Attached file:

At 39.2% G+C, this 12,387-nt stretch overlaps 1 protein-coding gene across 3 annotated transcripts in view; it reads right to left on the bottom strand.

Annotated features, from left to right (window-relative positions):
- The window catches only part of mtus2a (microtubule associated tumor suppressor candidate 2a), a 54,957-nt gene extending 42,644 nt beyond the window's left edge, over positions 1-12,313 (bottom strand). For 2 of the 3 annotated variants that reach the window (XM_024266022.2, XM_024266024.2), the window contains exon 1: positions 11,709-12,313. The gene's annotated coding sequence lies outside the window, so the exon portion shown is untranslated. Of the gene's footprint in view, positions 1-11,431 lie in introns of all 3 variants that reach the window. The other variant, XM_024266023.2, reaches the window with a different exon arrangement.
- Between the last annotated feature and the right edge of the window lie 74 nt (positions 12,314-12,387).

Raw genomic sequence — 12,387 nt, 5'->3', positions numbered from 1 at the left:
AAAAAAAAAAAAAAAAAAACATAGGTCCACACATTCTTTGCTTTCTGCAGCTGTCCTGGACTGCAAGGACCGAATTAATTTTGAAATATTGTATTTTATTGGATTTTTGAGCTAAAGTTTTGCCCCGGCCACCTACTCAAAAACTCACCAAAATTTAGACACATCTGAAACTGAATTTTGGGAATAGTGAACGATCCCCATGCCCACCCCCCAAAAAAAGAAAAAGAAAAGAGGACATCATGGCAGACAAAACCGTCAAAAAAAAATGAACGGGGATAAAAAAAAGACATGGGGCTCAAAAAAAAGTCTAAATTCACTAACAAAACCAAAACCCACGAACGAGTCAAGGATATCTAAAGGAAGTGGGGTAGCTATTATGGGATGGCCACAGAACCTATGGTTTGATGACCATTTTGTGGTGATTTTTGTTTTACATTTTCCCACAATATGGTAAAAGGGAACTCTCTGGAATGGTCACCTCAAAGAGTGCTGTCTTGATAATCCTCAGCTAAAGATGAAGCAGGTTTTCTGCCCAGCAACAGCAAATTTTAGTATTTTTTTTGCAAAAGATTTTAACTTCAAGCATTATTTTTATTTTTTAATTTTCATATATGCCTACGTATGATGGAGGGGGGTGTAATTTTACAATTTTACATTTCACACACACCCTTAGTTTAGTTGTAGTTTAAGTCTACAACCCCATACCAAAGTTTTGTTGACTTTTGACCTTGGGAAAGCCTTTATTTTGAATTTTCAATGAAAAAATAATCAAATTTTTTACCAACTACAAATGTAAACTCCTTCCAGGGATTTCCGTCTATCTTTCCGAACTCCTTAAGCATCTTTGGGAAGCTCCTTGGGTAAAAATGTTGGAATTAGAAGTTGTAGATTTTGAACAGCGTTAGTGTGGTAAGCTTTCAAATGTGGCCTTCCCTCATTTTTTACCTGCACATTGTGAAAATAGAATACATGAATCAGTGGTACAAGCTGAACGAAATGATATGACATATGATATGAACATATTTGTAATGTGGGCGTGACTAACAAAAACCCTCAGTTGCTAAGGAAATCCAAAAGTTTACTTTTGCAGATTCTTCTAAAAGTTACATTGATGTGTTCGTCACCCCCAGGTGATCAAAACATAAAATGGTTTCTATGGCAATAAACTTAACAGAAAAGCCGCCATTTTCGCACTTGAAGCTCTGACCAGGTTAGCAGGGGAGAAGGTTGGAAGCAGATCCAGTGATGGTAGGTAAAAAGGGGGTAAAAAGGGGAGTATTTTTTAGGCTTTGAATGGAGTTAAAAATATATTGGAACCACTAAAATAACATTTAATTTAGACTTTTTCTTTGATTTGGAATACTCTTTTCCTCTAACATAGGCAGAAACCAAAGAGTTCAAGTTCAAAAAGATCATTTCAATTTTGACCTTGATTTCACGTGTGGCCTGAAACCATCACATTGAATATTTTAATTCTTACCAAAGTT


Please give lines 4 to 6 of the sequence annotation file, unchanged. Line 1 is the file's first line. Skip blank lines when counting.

- Between the last annotated feature and the right edge of the window lie 74 nt (positions 12,314-12,387).

Raw genomic sequence — 12,387 nt, 5'->3', positions numbered from 1 at the left:
AAAAAAAAAAAAAAAAAAACATAGGTCCACACATTCTTTGCTTTCTGCAGCTGTCCTGGACTGCAAGGACCGAATTAATTTTGAAATATTGTATTTTATTGGATTTTTGAGCTAAAGTTTTGCCCCGGCCACCTACTCAAAAACTCACCAAAATTTAGACACATCTGAAACTGAATTTTGGGAATAGTGAACGATCCCCATGCCCACCCCCCAAAAAAAGAAAAAGAAAAGAGGACATCATGGCAGACAAAACCGTCAAAAAAAAATGAACGGGGATAAAAAAAAGACATGGGGCTCAAAAAAAAGTCTAAATTCACTAACAAAACCAAAACCCACGAACGAGTCAAGGATATCTAAAGGAAGTGGGGTAGCTATTATGGGATGGCCACAGAACCTATGGTTTGATGACCATTTTGTGGTGATTTTTGTTTTACATTTTCCCACAATATGGTAAAAGGGAACTCTCTGGAATGGTCACCTCAAAGAGTGCTGTCTTGATAATCCTCAGCTAAAGATGAAGCAGGTTTTCTGCCCAGCAACAGCAAATTTTAGTATTTTTTTTGCAAAAGATTTTAACTTCAAGCATTATTTTTATTTTTTAATTTTCATATATGCCTACGTATGATGGAGGGGGGTGTAATTTTACAATTTTACATTTCACACACACCCTTAGTTTAGTTGTAGTTTAAGTCTACAACCCCATACCAAAGTTTTGTTGACTTTTGACCTTGGGAAAGCCTTTATTTTGAATTTTCAATGAAAAAATAATCAAATTTTTTACCAACTACAAATGTAAACTCCTTCCAGGGATTTCCGTCTATCTTTCCGAACTCCTTAAGCATCTTTGGGAAGCTCCTTGGGTAAAAATGTTGGAATTAGAAGTTGTAGATTTTGAACAGCGTTAGTGTGGTAAGCTTTCAAATGTGGCCTTCCCTCATTTTTTACCTGCACATTGTGAAAATAGAATACATGAATCAGTGGTACAAGCTGAACGAAATGATATGACATATGATATGAACATATTTGTAATGTGGGCGTGACTAACAAAAACCCTCAGTTGCTAAGGAAATCCAAAAGTTTACTTTTGCAGATTCTTCTAAAAGTTACATTGATGTGTTCGTCACCCCCAGGTGATCAAAACATAAAATGGTTTCTATGGCAATAAACTTAACAGAAAAGCCGCCATTTTCGCACTTGAAGCTCTGACCAGGTTAGCAGGGGAGAAGGTTGGAAGCAGATCCAGTGATGGTAGGTAAAAAGGGGGTAAAAAGGGGAGTATTTTTTAGGCTTTGAATGGAGTTAAAAATATATTGGAACCACTAAAATAACATTTAATTTAGACTTTTTCTTTGATTTGGAATACTCTTTTCCTCTAACATAGGCAGAAACCAAAGAGTTCAAGTTCAAAAAGATCATTTCAATTTTGACCTTGATTTCACGTGTGGCCTGAAACCATCACATTGAATATTTTAATTCTTACCAAAGTT